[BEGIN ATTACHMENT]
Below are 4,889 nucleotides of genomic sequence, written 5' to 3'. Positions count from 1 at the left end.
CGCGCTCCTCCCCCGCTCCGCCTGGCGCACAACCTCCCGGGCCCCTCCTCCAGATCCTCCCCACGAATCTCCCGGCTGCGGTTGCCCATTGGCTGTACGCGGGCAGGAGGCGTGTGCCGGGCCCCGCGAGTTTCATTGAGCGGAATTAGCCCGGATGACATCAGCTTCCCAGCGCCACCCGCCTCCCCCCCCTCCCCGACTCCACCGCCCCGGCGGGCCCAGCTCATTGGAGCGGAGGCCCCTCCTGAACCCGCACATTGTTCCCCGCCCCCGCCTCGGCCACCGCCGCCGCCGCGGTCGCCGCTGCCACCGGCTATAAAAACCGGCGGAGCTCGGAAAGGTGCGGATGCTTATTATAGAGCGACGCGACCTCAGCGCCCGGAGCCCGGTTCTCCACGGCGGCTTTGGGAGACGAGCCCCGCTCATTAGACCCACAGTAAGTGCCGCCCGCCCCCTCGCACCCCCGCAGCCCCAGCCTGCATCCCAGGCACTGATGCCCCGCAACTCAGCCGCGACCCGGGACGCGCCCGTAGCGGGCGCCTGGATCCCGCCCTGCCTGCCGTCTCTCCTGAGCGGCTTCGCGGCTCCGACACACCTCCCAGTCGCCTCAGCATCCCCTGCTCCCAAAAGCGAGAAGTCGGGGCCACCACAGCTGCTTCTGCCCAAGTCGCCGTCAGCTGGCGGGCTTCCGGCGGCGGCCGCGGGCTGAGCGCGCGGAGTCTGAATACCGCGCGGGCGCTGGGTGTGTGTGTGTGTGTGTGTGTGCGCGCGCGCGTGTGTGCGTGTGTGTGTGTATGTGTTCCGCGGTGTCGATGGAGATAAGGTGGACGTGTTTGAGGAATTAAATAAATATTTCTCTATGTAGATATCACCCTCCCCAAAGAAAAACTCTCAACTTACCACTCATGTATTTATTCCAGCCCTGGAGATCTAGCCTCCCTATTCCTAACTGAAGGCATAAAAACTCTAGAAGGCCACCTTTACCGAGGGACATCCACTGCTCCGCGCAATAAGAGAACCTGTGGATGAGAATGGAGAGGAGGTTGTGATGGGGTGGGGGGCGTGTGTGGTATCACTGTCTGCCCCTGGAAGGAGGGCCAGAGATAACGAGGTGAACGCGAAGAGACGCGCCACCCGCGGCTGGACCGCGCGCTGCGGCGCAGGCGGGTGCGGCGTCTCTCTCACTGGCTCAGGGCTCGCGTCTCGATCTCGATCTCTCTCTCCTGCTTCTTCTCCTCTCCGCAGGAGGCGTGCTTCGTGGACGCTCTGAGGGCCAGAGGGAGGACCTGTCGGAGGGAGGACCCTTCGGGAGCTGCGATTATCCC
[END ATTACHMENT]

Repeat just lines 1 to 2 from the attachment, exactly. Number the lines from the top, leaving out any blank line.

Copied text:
Below are 4,889 nucleotides of genomic sequence, written 5' to 3'. Positions count from 1 at the left end.
CGCGCTCCTCCCCCGCTCCGCCTGGCGCACAACCTCCCGGGCCCCTCCTCCAGATCCTCCCCACGAATCTCCCGGCTGCGGTTGCCCATTGGCTGTACGCGGGCAGGAGGCGTGTGCCGGGCCCCGCGAGTTTCATTGAGCGGAATTAGCCCGGATGACATCAGCTTCCCAGCGCCACCCGCCTCCCCCCCCTCCCCGACTCCACCGCCCCGGCGGGCCCAGCTCATTGGAGCGGAGGCCCCTCCTGAACCCGCACATTGTTCCCCGCCCCCGCCTCGGCCACCGCCGCCGCCGCGGTCGCCGCTGCCACCGGCTATAAAAACCGGCGGAGCTCGGAAAGGTGCGGATGCTTATTATAGAGCGACGCGACCTCAGCGCCCGGAGCCCGGTTCTCCACGGCGGCTTTGGGAGACGAGCCCCGCTCATTAGACCCACAGTAAGTGCCGCCCGCCCCCTCGCACCCCCGCAGCCCCAGCCTGCATCCCAGGCACTGATGCCCCGCAACTCAGCCGCGACCCGGGACGCGCCCGTAGCGGGCGCCTGGATCCCGCCCTGCCTGCCGTCTCTCCTGAGCGGCTTCGCGGCTCCGACACACCTCCCAGTCGCCTCAGCATCCCCTGCTCCCAAAAGCGAGAAGTCGGGGCCACCACAGCTGCTTCTGCCCAAGTCGCCGTCAGCTGGCGGGCTTCCGGCGGCGGCCGCGGGCTGAGCGCGCGGAGTCTGAATACCGCGCGGGCGCTGGGTGTGTGTGTGTGTGTGTGTGTGCGCGCGCGCGTGTGTGCGTGTGTGTGTGTATGTGTTCCGCGGTGTCGATGGAGATAAGGTGGACGTGTTTGAGGAATTAAATAAATATTTCTCTATGTAGATATCACCCTCCCCAAAGAAAAACTCTCAACTTACCACTCATGTATTTATTCCAGCCCTGGAGATCTAGCCTCCCTATTCCTAACTGAAGGCATAAAAACTCTAGAAGGCCACCTTTACCGAGGGACATCCACTGCTCCGCGCAATAAGAGAACCTGTGGATGAGAATGGAGAGGAGGTTGTGATGGGGTGGGGGGCGTGTGTGGTATCACTGTCTGCCCCTGGAAGGAGGGCCAGAGATAACGAGGTGAACGCGAAGAGACGCGCCACCCGCGGCTGGACCGCGCGCTGCGGCGCAGGCGGGTGCGGCGTCTCTCTCACTGGCTCAGGGCTCGCGTCTCGATCTCGATCTCTCTCTCCTGCTTCTTCTCCTCTCCGCAGGAGGCGTGCTTCGTGGACGCTCTGAGGGCCAGAGGGAGGACCTGTCGGAGGGAGGACCCTTCGGGAGCTGCGATTATCCC